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Budget Reaction: Is Illinois Putting Best Foot Forward?

Illinois' 2015 state budget went into effect Tuesday without maintaining the now-temporary income tax rate, which will result in a $2 billion revenue loss.

David Lloyd, director of the Fiscal Policy Center at Voices for Illinois Children, said lawmakers tried to solve the problem by shortchanging existing obligations and borrowing funds that must eventually be paid back. He cautioned that the situation will only worsen if the General Assembly does not extend the current tax rate when lawmakers return after the election.

"A year from now, we'll be talking about a $5 billion revenue collapse and the dam will truly break," he said. "They won't be able to do these half, short-sighted measures to kind of paper over big losses in one year and make it seem like everything is all right."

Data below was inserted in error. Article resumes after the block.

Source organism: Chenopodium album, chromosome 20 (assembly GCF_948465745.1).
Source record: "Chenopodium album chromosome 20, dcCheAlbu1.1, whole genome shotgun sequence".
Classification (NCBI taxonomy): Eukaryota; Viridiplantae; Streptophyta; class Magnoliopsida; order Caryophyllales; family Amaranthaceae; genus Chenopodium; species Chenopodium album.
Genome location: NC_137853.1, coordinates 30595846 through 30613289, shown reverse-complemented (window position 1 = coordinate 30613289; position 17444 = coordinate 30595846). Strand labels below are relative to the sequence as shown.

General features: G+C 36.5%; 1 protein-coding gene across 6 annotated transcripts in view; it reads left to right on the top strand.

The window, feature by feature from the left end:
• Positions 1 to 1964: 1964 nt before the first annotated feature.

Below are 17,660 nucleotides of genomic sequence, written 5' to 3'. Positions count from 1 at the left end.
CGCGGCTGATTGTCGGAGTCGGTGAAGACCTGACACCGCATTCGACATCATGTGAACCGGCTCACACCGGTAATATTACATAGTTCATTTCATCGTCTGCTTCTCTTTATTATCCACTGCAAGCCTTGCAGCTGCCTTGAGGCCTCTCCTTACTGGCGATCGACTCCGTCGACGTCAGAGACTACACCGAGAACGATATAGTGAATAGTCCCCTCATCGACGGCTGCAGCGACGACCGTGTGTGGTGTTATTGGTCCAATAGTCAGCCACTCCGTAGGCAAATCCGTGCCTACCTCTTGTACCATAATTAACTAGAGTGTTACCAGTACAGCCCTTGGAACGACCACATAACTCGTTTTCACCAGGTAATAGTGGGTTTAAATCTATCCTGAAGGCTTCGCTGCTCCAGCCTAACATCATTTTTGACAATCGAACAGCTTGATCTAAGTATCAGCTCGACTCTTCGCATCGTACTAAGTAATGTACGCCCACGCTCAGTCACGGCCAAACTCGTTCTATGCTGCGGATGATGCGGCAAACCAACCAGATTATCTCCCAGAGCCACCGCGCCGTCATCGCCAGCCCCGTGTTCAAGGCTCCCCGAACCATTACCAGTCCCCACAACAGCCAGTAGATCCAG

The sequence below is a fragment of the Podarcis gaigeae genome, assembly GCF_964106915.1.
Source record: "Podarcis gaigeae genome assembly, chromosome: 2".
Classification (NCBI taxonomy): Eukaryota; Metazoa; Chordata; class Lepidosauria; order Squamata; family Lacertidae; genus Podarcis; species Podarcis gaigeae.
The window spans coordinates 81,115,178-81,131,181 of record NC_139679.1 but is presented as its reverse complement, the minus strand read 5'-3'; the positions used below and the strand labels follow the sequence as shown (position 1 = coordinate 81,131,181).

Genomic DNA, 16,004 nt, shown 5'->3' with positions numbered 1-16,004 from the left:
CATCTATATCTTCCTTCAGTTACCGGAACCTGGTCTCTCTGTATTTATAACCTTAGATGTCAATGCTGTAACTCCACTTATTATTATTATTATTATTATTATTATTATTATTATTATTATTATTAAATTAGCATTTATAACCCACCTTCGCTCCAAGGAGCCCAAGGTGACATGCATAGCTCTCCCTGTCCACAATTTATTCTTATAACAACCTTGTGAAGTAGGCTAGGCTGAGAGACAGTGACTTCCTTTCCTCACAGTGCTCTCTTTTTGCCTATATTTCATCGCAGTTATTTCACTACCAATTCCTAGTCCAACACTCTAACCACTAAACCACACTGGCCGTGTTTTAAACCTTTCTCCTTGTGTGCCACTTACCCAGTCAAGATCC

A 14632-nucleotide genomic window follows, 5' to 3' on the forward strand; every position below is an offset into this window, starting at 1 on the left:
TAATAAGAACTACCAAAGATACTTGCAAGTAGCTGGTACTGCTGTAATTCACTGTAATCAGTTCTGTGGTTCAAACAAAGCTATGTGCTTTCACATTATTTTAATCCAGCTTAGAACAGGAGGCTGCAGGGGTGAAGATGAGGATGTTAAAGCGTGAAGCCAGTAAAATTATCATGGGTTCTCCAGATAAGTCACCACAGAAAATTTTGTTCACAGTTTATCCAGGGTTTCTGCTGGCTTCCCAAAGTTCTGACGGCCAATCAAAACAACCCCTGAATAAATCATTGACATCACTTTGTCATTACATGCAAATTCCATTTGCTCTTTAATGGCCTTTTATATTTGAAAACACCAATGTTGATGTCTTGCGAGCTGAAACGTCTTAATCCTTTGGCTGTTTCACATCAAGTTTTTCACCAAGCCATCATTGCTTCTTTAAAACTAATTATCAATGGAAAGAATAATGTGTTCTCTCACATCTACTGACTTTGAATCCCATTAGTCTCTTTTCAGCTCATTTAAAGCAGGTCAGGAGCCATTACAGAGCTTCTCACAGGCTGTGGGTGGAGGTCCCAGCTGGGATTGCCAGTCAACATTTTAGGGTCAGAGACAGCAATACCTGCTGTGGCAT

The income tax increase expires in January 2015. Gov. Pat Quinn signed the budget, but is among those criticizing it for being "incomplete."

Funding for K-through-12 education remained stable in the budget, but Lloyd said it is more than $2,500 less per student than recommended levels. He added that adequate investments are needed in education and other programs crucial to job growth and prosperity.

"We need to do so much more to make sure that we have a high-quality workforce in the future, and that we're preparing kids for the jobs of the 21st century," he said. "And right now, we're really failing to do that, by really not making the investments necessary in kids."

Lloyd also warned that the economy faces severe consequences if the state does not maintain sufficient revenue.

"It really creates uncertainty for everyone," he said. "It creates uncertainty for businesses, for workers, for consumers, for investors. It's really hard to make decisions when Illinois suffers from this cloud of uncertainty regarding its finances. We're not putting our best foot forward."

Over the past couple of years, the state's backlog of unpaid bills was cut in half - down to about $4 billion. Lloyd said this budget stops that progress in its tracks and also could worsen the state's credit rating, which already is the worst in the nation.



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